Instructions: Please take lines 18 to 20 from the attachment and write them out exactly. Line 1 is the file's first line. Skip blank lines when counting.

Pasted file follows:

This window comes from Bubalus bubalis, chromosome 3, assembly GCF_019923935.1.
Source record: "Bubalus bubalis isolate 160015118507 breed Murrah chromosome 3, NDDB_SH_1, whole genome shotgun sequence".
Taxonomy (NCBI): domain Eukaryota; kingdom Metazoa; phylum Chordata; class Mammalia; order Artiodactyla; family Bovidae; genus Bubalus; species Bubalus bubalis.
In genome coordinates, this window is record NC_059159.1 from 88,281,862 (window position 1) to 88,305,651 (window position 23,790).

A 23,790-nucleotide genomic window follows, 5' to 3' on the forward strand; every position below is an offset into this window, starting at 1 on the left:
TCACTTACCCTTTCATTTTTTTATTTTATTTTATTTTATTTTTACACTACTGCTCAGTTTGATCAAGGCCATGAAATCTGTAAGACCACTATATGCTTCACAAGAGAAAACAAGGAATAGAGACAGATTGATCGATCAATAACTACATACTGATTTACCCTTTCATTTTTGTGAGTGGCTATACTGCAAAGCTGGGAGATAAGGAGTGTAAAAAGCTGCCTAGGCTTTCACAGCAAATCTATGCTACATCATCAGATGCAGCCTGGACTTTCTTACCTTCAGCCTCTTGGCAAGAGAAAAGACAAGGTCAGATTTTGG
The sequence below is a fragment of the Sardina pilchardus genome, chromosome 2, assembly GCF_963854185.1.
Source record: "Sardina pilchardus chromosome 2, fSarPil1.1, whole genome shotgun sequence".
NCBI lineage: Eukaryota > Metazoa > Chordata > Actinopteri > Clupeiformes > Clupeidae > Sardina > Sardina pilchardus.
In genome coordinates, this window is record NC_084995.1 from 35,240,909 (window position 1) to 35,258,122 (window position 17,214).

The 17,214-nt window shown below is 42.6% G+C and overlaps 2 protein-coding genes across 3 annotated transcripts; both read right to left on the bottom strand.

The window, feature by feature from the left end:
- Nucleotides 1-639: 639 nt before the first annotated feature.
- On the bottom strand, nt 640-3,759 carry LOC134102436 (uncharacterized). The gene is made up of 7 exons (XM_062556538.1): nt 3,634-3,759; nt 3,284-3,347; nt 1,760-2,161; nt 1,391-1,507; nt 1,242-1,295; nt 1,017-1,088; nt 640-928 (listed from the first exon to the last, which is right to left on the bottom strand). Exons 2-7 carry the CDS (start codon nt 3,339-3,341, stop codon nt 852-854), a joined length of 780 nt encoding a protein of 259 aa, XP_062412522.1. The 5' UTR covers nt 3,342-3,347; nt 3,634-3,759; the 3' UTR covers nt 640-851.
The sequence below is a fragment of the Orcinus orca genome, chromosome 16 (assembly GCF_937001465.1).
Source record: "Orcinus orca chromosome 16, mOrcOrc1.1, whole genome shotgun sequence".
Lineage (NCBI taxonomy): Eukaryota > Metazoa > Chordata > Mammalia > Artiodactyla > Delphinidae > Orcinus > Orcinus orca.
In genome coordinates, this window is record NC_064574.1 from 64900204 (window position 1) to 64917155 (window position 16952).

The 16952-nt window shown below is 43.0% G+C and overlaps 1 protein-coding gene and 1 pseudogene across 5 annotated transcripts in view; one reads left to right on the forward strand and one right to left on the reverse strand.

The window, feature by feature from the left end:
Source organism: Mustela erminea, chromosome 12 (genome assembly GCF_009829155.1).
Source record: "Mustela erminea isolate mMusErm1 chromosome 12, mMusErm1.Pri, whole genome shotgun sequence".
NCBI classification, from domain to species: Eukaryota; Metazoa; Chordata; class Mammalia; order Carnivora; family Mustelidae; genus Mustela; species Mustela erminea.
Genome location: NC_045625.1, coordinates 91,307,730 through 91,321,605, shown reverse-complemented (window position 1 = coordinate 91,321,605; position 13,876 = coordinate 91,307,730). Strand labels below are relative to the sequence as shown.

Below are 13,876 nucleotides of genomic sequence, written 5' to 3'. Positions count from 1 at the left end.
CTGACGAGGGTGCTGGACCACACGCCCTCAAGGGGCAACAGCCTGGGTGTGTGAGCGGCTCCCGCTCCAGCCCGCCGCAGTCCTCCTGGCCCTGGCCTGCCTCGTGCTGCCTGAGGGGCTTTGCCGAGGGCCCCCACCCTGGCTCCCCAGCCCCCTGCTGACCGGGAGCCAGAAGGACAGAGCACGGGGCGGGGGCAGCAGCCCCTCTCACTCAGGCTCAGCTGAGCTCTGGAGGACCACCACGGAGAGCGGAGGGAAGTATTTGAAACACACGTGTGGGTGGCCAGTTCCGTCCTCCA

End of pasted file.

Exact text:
In genome coordinates, this window is record NC_064574.1 from 64900204 (window position 1) to 64917155 (window position 16952).

The 16952-nt window shown below is 43.0% G+C and overlaps 1 protein-coding gene and 1 pseudogene across 5 annotated transcripts in view; one reads left to right on the forward strand and one right to left on the reverse strand.

The window, feature by feature from the left end: